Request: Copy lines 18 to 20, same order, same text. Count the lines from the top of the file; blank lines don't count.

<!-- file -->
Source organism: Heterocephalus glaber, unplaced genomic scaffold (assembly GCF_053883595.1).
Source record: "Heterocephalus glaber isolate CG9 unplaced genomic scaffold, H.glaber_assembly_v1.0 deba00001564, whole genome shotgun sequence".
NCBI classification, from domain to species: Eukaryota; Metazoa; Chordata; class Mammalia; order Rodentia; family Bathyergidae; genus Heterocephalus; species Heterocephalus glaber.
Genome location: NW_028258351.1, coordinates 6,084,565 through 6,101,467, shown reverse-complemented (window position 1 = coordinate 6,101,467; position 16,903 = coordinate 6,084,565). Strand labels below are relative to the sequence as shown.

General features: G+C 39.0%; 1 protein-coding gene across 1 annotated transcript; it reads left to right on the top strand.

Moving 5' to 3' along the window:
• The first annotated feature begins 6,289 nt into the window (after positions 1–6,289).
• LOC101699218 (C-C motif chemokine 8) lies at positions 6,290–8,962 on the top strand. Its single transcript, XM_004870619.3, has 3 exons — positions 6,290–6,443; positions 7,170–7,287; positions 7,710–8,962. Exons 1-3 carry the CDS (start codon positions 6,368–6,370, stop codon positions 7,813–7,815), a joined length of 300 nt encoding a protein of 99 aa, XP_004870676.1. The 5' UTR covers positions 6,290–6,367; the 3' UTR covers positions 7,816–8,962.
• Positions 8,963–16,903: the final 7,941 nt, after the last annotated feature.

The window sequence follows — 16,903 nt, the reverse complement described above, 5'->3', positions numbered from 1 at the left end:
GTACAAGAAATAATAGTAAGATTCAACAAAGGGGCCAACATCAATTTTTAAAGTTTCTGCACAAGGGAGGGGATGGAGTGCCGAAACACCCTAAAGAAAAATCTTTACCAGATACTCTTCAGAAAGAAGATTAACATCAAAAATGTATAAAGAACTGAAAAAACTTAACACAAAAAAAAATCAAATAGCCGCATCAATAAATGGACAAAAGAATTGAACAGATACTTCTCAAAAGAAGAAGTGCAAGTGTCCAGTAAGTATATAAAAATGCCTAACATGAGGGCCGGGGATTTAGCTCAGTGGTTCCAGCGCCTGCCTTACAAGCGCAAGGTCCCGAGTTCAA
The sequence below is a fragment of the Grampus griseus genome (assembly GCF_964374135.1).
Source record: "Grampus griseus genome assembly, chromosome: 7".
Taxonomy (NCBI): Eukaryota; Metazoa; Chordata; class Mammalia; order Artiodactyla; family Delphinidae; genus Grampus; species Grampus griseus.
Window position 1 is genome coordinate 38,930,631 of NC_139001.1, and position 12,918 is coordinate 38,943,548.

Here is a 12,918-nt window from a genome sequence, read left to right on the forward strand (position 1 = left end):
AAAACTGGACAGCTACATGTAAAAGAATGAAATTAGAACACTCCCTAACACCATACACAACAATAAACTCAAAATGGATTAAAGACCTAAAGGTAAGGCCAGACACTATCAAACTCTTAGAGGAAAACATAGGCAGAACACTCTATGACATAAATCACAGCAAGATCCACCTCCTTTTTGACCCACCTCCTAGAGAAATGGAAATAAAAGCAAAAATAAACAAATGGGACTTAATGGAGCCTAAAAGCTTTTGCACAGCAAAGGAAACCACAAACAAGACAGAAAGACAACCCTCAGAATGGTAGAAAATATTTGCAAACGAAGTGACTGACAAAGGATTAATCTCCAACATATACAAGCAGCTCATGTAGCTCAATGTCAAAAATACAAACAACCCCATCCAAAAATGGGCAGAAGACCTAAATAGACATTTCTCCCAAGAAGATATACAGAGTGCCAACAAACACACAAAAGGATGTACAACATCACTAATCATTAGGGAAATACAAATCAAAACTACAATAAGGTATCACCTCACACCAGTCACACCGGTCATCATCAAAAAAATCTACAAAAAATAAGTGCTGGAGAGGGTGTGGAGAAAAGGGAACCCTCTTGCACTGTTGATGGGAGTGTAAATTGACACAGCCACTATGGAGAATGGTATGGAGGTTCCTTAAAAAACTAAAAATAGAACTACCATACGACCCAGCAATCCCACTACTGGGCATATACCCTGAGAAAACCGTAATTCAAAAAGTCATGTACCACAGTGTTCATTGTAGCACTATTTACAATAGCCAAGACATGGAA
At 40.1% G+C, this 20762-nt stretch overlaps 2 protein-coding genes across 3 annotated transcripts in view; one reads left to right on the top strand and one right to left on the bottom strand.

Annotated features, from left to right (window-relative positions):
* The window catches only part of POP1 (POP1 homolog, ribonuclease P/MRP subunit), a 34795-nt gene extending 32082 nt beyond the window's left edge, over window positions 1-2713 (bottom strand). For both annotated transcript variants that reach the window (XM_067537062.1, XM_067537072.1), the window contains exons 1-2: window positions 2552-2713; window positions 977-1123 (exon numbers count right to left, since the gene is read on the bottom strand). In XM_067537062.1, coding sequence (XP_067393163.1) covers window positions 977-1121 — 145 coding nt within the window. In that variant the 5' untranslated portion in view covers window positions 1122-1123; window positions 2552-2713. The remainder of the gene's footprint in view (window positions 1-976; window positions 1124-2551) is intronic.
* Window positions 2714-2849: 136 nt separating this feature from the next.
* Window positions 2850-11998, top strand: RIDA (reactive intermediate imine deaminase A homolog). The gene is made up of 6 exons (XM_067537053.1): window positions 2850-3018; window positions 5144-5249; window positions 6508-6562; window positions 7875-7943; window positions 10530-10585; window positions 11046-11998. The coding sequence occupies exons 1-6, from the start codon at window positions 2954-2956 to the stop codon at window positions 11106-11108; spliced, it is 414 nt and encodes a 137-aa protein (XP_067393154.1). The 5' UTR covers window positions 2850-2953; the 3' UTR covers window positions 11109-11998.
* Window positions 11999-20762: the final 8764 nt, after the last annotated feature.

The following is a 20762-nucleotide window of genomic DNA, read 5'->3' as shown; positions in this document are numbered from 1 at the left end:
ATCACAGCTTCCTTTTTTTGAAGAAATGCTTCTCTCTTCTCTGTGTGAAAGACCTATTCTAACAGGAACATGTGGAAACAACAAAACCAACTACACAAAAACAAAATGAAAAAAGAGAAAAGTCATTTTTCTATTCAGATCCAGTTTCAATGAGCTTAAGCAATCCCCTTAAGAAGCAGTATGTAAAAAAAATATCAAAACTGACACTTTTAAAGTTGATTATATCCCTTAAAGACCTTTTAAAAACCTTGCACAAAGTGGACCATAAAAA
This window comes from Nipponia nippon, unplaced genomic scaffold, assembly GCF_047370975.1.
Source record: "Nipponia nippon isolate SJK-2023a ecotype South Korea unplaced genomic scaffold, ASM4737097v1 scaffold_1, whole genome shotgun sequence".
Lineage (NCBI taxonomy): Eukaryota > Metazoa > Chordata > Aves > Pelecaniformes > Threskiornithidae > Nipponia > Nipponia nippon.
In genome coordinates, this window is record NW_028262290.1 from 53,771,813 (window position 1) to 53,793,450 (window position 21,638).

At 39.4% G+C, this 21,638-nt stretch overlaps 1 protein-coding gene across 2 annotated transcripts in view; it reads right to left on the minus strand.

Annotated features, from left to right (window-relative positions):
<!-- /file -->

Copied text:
At 40.1% G+C, this 20762-nt stretch overlaps 2 protein-coding genes across 3 annotated transcripts in view; one reads left to right on the top strand and one right to left on the bottom strand.

Annotated features, from left to right (window-relative positions):
* The window catches only part of POP1 (POP1 homolog, ribonuclease P/MRP subunit), a 34795-nt gene extending 32082 nt beyond the window's left edge, over window positions 1-2713 (bottom strand). For both annotated transcript variants that reach the window (XM_067537062.1, XM_067537072.1), the window contains exons 1-2: window positions 2552-2713; window positions 977-1123 (exon numbers count right to left, since the gene is read on the bottom strand). In XM_067537062.1, coding sequence (XP_067393163.1) covers window positions 977-1121 — 145 coding nt within the window. In that variant the 5' untranslated portion in view covers window positions 1122-1123; window positions 2552-2713. The remainder of the gene's footprint in view (window positions 1-976; window positions 1124-2551) is intronic.